However, let it be repeated: Once implemented, the administrative cost reduction would be a one-time reduction; thereafter, premium increases would resume unabated, and in fact, without cost-controls, they presumably would increase more rapidly than they have to date, unless the citizens of California undergo a huge transformation in lifestyles and how they use services.
As difficult as it is to digest, the only way to truly reduce healthcare costs substantially and in increasing amounts over time is to reduce claims expense. To do that, either fees must be reduced or reductions must be had in the per person rates of usage of services. And as I have written repeatedly, the focus eventually must be on the rates of use of services by focusing on the chronically ill, and improving overall health. THAT is the way, over time, to put increasingly large bites into the cost of healthcare.
SB 562 does apparently proceed down the path of reducing fees (pharma and “a more rational fee structure” whatever that might mean), but reducing pharma charges is easier said than done. Kudos, if California can do it; but it seems a far bigger problem than one that even a state as large as California can tackle alone. SB 562 (of course) does not even dip its toes into the reduction of the use of services. In fact, just the opposite given its aim of no copays or deductibles, and the ability to get care wherever Californians want without restriction. Just sayin’.
Should California actually proceed down this path, I would encourage the State to keep close track of certain data so that we all can learn from the experience, such as:
- Administrative expense saved solely on the payor side (one payor of enormous scale, elimination of commercial insurers, etc.)
- Administrative expense saved on the provider side (only one set of rules, one set of claims forms, no copays, etc.)
- The extent and cost of management of claims by the payor, if any
- Changes up or down in fees paid to providers, and which providers experience the greatest increases or decreases
- Changes in per capita rates of use of services by category
- Changes in rates of emergency room and inpatient care use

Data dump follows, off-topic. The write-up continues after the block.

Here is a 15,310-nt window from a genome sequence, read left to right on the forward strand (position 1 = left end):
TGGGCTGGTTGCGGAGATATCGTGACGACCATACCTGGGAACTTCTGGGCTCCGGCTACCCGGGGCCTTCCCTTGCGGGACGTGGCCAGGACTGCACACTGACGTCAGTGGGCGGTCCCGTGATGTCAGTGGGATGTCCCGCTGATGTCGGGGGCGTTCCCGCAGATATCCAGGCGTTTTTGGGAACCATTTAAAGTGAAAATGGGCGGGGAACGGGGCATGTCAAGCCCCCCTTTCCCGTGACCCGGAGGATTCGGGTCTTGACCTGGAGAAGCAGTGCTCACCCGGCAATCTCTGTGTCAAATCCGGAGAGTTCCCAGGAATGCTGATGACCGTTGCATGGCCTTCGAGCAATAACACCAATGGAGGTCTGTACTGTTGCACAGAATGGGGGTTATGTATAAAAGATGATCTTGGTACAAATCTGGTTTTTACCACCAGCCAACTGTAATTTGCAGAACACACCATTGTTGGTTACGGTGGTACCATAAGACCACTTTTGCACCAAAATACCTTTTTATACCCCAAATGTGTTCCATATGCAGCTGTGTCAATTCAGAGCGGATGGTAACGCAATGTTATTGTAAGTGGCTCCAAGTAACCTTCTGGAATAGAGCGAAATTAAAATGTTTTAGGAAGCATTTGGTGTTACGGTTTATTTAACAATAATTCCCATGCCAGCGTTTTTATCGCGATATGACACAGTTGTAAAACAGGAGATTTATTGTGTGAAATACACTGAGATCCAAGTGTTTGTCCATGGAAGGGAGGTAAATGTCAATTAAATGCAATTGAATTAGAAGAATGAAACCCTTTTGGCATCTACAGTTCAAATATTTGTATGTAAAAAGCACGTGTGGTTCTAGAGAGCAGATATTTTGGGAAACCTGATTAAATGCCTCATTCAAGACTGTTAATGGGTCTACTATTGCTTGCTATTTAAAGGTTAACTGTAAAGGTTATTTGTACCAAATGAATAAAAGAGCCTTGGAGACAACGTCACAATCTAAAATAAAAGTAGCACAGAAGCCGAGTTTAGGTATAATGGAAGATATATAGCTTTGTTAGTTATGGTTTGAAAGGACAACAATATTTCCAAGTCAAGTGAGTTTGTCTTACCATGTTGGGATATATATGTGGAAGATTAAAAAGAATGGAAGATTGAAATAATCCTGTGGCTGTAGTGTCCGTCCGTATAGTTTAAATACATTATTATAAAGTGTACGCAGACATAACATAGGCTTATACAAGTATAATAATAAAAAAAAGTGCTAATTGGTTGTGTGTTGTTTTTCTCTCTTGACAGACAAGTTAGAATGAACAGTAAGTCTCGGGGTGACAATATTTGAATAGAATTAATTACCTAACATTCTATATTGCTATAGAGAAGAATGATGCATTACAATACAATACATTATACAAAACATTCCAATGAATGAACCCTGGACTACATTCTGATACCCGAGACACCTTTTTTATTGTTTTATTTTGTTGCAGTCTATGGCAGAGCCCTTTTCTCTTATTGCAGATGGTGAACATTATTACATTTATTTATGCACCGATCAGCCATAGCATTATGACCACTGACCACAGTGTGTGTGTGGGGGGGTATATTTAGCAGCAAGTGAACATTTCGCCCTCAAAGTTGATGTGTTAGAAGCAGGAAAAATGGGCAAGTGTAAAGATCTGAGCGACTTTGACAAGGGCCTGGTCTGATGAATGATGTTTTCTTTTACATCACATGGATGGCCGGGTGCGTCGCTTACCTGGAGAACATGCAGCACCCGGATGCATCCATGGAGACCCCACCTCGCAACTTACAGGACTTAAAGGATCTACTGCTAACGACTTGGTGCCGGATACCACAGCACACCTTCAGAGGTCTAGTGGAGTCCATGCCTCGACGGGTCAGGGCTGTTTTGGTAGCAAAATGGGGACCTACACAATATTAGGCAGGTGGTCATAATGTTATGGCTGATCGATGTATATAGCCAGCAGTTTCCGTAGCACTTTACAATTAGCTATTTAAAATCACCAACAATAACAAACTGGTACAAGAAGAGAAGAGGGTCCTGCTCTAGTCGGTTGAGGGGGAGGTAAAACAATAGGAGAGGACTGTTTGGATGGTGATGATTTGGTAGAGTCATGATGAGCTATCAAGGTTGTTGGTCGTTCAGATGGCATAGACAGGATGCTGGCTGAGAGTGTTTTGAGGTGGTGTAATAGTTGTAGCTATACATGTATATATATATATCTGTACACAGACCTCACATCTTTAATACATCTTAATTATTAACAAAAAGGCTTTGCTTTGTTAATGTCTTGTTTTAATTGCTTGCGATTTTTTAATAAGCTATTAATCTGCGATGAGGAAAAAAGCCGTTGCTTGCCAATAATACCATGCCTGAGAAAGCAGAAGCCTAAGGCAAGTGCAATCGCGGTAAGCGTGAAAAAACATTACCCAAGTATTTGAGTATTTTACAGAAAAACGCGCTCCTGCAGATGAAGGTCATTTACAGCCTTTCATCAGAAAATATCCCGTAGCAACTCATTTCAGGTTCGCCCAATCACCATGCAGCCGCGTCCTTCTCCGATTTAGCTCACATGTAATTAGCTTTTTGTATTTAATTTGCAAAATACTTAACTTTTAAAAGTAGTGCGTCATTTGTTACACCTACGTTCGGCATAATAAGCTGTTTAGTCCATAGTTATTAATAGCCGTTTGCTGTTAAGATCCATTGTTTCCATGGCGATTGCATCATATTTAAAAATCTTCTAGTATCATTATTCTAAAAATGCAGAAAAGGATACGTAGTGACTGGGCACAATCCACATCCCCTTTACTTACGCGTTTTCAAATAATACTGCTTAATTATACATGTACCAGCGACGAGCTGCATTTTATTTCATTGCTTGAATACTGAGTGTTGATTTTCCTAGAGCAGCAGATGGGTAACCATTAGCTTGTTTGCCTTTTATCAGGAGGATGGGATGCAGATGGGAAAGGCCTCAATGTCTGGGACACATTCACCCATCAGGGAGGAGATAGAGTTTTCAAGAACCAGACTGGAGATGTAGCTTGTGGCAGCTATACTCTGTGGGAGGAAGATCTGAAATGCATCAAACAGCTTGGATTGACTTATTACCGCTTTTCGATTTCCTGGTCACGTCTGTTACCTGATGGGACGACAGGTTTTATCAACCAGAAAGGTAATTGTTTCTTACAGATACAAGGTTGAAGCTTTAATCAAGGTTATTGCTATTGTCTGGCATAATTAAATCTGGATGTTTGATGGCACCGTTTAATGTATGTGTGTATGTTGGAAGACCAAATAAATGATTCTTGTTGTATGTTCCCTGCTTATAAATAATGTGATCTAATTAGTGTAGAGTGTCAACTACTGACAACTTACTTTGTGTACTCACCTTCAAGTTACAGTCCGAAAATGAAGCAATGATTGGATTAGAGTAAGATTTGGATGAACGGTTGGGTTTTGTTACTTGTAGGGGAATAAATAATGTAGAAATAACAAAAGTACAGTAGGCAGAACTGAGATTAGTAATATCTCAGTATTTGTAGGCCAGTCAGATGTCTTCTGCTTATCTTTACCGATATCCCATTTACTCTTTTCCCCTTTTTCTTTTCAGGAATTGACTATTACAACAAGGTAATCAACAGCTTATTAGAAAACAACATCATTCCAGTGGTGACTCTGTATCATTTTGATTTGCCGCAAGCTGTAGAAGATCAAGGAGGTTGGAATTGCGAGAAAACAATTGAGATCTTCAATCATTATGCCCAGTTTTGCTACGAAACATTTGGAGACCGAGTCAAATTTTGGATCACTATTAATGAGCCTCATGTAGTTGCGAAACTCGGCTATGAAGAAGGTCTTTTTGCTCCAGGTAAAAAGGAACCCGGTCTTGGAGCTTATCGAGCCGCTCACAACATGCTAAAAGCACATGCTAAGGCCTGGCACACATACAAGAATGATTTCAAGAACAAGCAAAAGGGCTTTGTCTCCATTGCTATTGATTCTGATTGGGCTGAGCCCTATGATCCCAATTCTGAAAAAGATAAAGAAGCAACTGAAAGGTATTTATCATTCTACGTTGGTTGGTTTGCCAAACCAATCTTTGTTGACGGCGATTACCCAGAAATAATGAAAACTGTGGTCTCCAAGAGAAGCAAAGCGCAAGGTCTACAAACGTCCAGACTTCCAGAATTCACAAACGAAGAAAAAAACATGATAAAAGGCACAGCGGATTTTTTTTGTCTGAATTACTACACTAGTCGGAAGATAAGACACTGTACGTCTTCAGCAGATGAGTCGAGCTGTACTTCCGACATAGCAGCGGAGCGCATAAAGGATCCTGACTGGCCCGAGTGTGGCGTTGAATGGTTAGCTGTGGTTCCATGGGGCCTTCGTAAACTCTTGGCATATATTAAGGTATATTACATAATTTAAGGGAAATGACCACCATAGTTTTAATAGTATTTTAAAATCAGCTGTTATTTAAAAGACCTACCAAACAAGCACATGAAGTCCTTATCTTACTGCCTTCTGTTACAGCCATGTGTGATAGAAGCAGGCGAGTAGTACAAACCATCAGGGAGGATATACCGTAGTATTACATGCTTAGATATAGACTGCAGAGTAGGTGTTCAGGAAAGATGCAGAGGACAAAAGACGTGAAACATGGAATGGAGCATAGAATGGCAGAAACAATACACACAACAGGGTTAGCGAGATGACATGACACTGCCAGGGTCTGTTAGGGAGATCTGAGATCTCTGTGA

- Wait time particularly for primary care and mental health care
- Polls of impacts on providers and particularly primary care
- Financial impacts on hospital systems
- Pharma costs
- Member satisfaction
If California eventually proceeds on this course, I strongly urge them to engage in massive patient education on appropriate system access and self-care. It must somehow reduce the rate of use of care to survive.
What is unstated in all of this would be the future role of employers, if any, in the financing of healthcare coverage. Section 1c of the Bill states: “This act does not create any employment benefit, nor does it require, prohibit, or limit the providing of any employment benefit.” Otherwise, the Bill is silent on employer-based coverage. As I read it, employer-based coverage would disappear, and why not from the employers’ standpoint. Presumably employers would be free to offer an added level of insurance as a perk, but why would they given the open-ended access of SB 562?
Indeed, some of today’s perversities in our healthcare financing system derive from the employer-based coverage anomalies. No other country is like the US in that regard. And it must be admitted that single payor universal coverage is much simpler. Like education up to certain levels, it now becomes a right funded wholly by tax dollars. Does burying its costs in our already choking level of taxes make it more palatable? We did that with Medicare and Medicaid for years.
More and more commentators are edging toward varied forms of single payor or increased federal involvement. For example, Dr. Dan Stone in his July 5 post to this website proposes what appears to be a more sensible approach, albeit one that takes us further down the path of single payor.
However, David Johnson, while also discussing the current Congressional morass, warns:
“Constructive health reform does not require more money. It does require redistributing healthcare resources away from acute and specialty care and into preventive health, chronic disease management and behavioral health services. It also demands greater transparency, lower administrative costs and balanced regulatory oversite.
“The challenge is not what to do. It’s how to do it. Beyond the BCRA (Senate bill), Congress must find ways to stabilize health insurance markets, encourage innovation, incentivize health over care, increase coverage, improve access and reduce inequality?
Whew! A mouthful. But as an older lawyer once commented to me while we were considering litigation strategies, “It has the additional advantage of being the truth.”
Joe Flower keeps reminding us that we are having the wrong discussion. Rather than obsessing on who pays, we must obsess on reducing how much we pay by making the systemic changes needed to reduce the need for payment. In that regard, Republican attempts to make huge cuts to Medicaid without concomitant systemic changes seems short sighted.
So only partly tongue in cheek, I join in with the Wall Street Journal in inviting the great State of California, the home of so many other societal innovations, to take the plunge, adopt single payer universal coverage, and show the rest of the country how to do it. One way or the other, we will learn something, I’d hope. And isn’t that the Federalist way?
Who know? Stranger things have happened, and we sure could use something like PERI forecasts.